I immediately called parking and the man received a $300 ticket. It would have upset me less if he had parked in my spots, and if he can go to a 90-minute yoga class, he can also walk two blocks in the middle of summer to the class.

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Just Go And Sleep It Off

, , , , , , | Healthy | August 1, 2019

(I’ve had problems sleeping most of my life. I’ve mentioned this to doctors before, but I have always been told it is stress and/or that I’ll grow out of it by the time I am 20. I finally go to a new doctor at age 23 to try to get a sleep study to find out if there’s an underlying issue, and I decide before going in that I am not taking no for an answer, collecting everything I can to back my case up. This is my exchange with the doctor.)

Me: “I’ve hardly had what constitutes a ‘good night’s sleep’ in ten years. It takes me two hours to fall asleep at night, regardless of what time I go to sleep, but during the daytime, I can fall asleep within minutes.”

Doctor: “Well, maybe if you didn’t take naps, you wouldn’t have a problem. Why don’t you try that?”

Me: “I have, actually. I’ve done tests on myself using a sleep tracking app and trying two-month test periods of going all day every day without a nap, and then again taking a thirty-minute nap each day. There’s next to no change in the nighttime data, and my self-rating of how I feel after I wake up is the same, too. I’ve repeated this for the past year with variables like listening to music and using a weighted blanket with the same results.”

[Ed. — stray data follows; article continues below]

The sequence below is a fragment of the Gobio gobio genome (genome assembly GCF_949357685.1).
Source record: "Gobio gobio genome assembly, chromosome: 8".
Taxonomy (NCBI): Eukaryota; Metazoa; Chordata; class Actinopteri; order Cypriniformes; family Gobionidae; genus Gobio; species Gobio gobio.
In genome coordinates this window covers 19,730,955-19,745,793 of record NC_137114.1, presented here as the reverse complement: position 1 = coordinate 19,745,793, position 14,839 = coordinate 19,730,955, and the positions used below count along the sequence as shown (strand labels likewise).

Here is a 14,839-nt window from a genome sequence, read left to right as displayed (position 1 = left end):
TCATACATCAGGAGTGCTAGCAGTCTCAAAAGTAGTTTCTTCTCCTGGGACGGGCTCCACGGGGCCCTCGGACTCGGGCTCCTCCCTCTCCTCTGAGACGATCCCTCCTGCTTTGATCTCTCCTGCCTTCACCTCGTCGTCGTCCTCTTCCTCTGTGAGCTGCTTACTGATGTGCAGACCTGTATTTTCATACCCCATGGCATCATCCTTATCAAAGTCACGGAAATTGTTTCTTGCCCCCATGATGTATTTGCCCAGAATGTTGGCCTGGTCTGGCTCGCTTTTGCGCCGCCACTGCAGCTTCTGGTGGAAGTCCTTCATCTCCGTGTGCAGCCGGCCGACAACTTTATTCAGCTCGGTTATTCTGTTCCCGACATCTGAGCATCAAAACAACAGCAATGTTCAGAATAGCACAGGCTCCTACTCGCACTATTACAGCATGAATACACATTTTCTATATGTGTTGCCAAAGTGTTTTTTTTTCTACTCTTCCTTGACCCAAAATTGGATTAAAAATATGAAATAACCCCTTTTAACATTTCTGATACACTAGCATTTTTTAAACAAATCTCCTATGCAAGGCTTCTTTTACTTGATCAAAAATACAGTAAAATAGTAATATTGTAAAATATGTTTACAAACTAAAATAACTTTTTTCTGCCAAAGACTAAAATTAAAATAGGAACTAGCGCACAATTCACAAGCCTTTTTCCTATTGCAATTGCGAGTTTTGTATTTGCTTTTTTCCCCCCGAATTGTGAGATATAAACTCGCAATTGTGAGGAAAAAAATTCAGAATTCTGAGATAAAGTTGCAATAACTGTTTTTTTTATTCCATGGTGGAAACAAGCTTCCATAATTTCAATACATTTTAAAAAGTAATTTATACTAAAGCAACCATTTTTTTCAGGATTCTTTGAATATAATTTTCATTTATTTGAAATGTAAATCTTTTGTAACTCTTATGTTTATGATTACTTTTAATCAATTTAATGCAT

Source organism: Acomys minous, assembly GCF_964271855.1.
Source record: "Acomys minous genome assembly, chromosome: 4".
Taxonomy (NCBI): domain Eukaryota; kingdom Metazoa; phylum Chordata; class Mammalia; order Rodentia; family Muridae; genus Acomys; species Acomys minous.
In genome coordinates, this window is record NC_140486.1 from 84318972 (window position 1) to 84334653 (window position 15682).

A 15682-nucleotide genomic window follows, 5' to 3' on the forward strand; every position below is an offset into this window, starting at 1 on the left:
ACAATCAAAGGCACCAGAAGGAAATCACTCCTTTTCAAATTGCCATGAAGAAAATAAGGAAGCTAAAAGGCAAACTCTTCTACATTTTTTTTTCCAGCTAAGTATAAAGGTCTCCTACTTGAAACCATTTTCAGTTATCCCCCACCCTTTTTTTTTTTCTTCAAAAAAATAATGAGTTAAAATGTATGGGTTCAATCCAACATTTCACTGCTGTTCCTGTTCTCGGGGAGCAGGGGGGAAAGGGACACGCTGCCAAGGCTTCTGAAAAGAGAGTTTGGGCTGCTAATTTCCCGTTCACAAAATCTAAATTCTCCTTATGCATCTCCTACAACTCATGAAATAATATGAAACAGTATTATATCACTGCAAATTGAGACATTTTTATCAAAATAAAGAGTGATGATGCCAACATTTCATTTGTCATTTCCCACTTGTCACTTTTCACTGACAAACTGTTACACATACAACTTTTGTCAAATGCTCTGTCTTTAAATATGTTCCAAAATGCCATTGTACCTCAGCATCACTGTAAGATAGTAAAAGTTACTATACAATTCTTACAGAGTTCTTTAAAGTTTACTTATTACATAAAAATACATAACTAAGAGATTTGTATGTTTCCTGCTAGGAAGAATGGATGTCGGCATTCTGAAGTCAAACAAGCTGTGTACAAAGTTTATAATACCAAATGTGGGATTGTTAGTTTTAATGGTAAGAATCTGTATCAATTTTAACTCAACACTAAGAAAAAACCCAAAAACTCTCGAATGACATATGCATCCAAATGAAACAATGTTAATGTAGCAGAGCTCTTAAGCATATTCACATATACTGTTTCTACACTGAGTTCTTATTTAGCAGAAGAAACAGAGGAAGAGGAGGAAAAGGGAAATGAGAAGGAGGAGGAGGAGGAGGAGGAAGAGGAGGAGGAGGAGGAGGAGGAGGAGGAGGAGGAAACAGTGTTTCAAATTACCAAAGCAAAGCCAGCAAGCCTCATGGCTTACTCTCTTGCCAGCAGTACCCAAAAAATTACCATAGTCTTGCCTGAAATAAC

(I show him the graphs I’ve made from my data.)

Me: “Not to mention, I hardly spend any time in deep sleep. It’s all light.”

Doctor: “Well, sleep tracking apps can be very unreliable. You shouldn’t trust it just because it’s on your phone. Even though it says you’re in light sleep, you might be getting deep sleep.”

Me: “I know it’s not 100% accurate, but it still shows approximately when I fall asleep, and it’s never less an hour and a half, and that’s on my best nights.”

Doctor: “That’s normal! You’ll grow out of it!”

Me: “But when? I can’t wait until my 30s to ‘grow out of it.’ It’s affecting both my work and home lives. I can barely get any housework done on the weekends or after work because I’m too tired, I sleep through holidays with my family, and I have to call into work at least once a month due to exhaustion. Just last week, I was pulled over because a cop saw me nodding off at a red light.”

Doctor: “Just get some melatonin and you’ll fall asleep in no time. And if that doesn’t work, try valerian!”

Me: “I have. Both of them. There’s no effect on how long it takes me to get to sleep or how I feel when I wake up. If anything, I feel worse in the mornings after I take them. I really think I need a sleep study to figure out if there’s something wrong with me. I’ve literally broken down crying because I was so tired before.”

Doctor: “Are you sure it isn’t just PMS?”